Debt Consolidation

Beware of companies who claim to provide debt consolidation services. Not all “debt consolidation” programs are created equal. Before you embark in a debt consolidation program make sure to do your homework and educate yourself. Not only should you read former client reviews, inquire as to the company and read about the program. You should also question whether this is the best alternative for you.

First, one must understand what debt consolidation is intended to achieve. A true debt consolidation program seeks to create a reasonable plan to get out of credit card debt within a specific period of time (usually 4 to 5 years). Debt consolidation does not apply to medical bills, accounts in collection or judgments. Also, a debt consolidation plan hinges on the person’s ability to make monthly payments. Consequently, a person who has a negative cash flow, runs at a deficit, or is unemployed would not be a good candidate for this plan of action.

A true debt consolidation program seeks to reduce the interest rate of each account and create a repayment plan. Typically, the payment is sent to the consolidation agency who distributes the installments to each credit card company. This program is most beneficial for individuals whose main problem is high-interest rate (20% and above) but whose total amount of debt is manageable.

Keep in mind that not all credit card companies work with debt consolidation agencies. Credit card companies are not required by law to work with these agencies. As a result, a debt consolidation program may only include some of your credit cards and not others. In addition, participation in a debt consolidation program will affect your credit score adversely. Credit card companies will report that the account is under a debt relief program and may reduce lines of credit, close your account altogether and revoke privileges.

In recent years, there has been an expansion of companies who purport to provide debt consolidation services when in fact they do not fall true to their promises. These companies have loosened the definition of debt consolidation and degraded it to encompass techniques which do no rehabilitate your credit or provide any sound relief.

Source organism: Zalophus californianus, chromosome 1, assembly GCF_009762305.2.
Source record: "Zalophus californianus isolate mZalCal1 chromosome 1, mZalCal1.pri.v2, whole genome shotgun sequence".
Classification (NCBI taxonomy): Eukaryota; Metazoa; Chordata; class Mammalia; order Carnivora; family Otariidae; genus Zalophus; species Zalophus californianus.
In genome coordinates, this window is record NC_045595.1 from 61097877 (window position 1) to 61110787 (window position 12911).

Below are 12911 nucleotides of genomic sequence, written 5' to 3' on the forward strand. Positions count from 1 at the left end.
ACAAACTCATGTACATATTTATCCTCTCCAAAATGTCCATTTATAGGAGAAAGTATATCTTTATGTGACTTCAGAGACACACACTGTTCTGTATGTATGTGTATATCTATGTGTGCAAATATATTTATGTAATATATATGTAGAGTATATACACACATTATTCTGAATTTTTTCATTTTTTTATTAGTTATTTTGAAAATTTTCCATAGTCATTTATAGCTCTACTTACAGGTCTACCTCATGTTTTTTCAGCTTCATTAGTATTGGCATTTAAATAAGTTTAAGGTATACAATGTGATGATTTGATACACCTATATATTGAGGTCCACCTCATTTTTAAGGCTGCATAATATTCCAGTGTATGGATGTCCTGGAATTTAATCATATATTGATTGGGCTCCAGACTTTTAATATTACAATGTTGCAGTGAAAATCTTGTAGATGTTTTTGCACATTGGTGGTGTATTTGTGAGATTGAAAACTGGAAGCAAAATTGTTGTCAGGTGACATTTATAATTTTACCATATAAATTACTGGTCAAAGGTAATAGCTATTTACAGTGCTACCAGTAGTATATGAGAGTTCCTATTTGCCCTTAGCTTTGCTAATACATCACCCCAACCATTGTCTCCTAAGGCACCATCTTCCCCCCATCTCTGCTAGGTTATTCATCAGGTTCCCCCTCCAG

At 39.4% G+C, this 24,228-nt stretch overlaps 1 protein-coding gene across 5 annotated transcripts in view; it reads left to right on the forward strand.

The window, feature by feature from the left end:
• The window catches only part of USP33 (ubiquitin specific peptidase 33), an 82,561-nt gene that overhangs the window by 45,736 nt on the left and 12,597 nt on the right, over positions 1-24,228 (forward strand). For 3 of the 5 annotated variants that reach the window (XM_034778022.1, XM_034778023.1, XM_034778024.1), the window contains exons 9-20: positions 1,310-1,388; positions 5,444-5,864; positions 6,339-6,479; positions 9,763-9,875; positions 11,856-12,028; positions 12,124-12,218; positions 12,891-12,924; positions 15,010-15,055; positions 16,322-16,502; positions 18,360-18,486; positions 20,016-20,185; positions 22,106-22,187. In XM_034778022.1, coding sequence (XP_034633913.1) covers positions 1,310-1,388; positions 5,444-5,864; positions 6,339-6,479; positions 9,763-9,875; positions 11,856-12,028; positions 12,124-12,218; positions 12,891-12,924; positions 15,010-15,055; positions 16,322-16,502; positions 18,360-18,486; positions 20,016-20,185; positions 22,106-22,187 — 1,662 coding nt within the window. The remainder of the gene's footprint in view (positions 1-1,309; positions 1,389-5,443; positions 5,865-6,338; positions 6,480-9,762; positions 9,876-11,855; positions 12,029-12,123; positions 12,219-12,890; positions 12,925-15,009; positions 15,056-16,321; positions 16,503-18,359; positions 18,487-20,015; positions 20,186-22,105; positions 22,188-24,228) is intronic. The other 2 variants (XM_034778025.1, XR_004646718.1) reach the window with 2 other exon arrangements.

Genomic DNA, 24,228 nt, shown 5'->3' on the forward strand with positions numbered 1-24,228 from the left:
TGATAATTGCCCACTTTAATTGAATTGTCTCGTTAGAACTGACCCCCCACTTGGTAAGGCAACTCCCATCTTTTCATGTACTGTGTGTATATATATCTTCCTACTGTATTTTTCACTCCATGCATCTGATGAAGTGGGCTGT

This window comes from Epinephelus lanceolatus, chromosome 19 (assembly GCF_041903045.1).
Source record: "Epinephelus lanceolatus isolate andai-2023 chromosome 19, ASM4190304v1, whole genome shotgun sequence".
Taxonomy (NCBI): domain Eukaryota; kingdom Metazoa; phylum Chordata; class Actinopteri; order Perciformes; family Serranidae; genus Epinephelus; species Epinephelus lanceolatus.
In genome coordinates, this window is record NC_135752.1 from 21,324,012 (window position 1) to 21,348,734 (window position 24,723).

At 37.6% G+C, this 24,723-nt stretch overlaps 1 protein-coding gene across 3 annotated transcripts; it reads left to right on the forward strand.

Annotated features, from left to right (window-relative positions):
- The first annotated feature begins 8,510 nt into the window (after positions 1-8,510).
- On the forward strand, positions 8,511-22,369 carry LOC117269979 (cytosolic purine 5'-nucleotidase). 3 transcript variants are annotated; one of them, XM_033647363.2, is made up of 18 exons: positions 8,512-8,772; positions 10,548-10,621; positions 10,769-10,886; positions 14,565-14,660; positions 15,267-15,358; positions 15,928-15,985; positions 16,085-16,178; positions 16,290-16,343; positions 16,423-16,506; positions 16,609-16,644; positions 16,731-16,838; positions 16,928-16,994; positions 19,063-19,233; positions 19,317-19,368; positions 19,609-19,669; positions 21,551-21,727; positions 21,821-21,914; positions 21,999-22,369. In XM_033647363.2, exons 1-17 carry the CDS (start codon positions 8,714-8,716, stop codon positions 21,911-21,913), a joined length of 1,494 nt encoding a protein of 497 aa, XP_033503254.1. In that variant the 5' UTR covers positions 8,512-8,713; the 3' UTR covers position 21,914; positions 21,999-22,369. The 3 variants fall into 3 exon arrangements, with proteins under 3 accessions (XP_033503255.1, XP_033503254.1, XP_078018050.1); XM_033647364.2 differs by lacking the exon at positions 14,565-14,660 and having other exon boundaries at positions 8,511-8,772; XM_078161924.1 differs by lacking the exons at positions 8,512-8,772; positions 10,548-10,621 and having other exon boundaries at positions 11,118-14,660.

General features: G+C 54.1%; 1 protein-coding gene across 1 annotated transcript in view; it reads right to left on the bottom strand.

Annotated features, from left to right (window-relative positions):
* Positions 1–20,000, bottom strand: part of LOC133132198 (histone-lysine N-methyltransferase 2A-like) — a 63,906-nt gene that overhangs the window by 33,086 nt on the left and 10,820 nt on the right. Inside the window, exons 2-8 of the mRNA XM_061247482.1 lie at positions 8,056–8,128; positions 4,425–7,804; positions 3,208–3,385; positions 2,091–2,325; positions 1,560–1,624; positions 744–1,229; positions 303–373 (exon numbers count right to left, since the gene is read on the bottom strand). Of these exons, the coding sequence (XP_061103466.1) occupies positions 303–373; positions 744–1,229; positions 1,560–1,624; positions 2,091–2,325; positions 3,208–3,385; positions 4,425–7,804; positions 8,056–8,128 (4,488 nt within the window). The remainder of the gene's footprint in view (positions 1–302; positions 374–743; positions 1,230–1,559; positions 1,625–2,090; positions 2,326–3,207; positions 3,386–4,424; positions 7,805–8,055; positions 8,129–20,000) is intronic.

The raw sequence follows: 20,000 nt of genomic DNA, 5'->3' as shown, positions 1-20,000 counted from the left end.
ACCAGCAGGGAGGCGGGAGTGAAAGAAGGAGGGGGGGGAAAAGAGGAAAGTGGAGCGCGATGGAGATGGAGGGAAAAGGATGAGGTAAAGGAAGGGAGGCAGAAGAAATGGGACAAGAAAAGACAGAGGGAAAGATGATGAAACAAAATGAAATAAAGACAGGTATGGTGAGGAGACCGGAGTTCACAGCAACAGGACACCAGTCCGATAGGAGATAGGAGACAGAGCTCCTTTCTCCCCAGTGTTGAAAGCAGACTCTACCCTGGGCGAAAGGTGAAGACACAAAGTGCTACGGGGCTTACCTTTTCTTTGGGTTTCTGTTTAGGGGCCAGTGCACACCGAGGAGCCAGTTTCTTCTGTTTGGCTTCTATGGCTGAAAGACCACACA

The new wave of supposed “debt consolidation” entails in essence defaulting on your credit accounts and seeking to the settle the account for less than what is owed. The “agency” will collect from the customer monthly payments which are held in an “escrow” account until there is enough money to be able to offer a lump sum as full payoff.

As far as the credit card company is concerned, the account is in default. As such, the account may be subject to collection efforts which include the filing of lawsuit. Once the creditor has initiated a lawsuit, there will be court costs and attorney’s fees added onto the total amount due. Since the account is in default, the credit card company will report the account as delinquent on your credit report and this will have a negative effect on your credit score. Consequently, your credit score will decline every month the account remains past due.

Settling an account sounds enticing when you believe that there is a discount. But consider the fact that the amount due is inflated by astronomical interest accumulation and late fees accruing from the point of default to settlement which may be a year or two years down the road. So are you really settling for pennies on the dollar? No, you are not.

If you decide that debt consolidation is the best option for you, be very careful and meticulous on your choice of program and agency. Take your time and do a lot of research before signing up with a specific company. Check the credentials of the company, longevity and reputation.

Do not be misled by the use of phrase “debt consolidation.” Find out the details of the program and request the proposals in writing.

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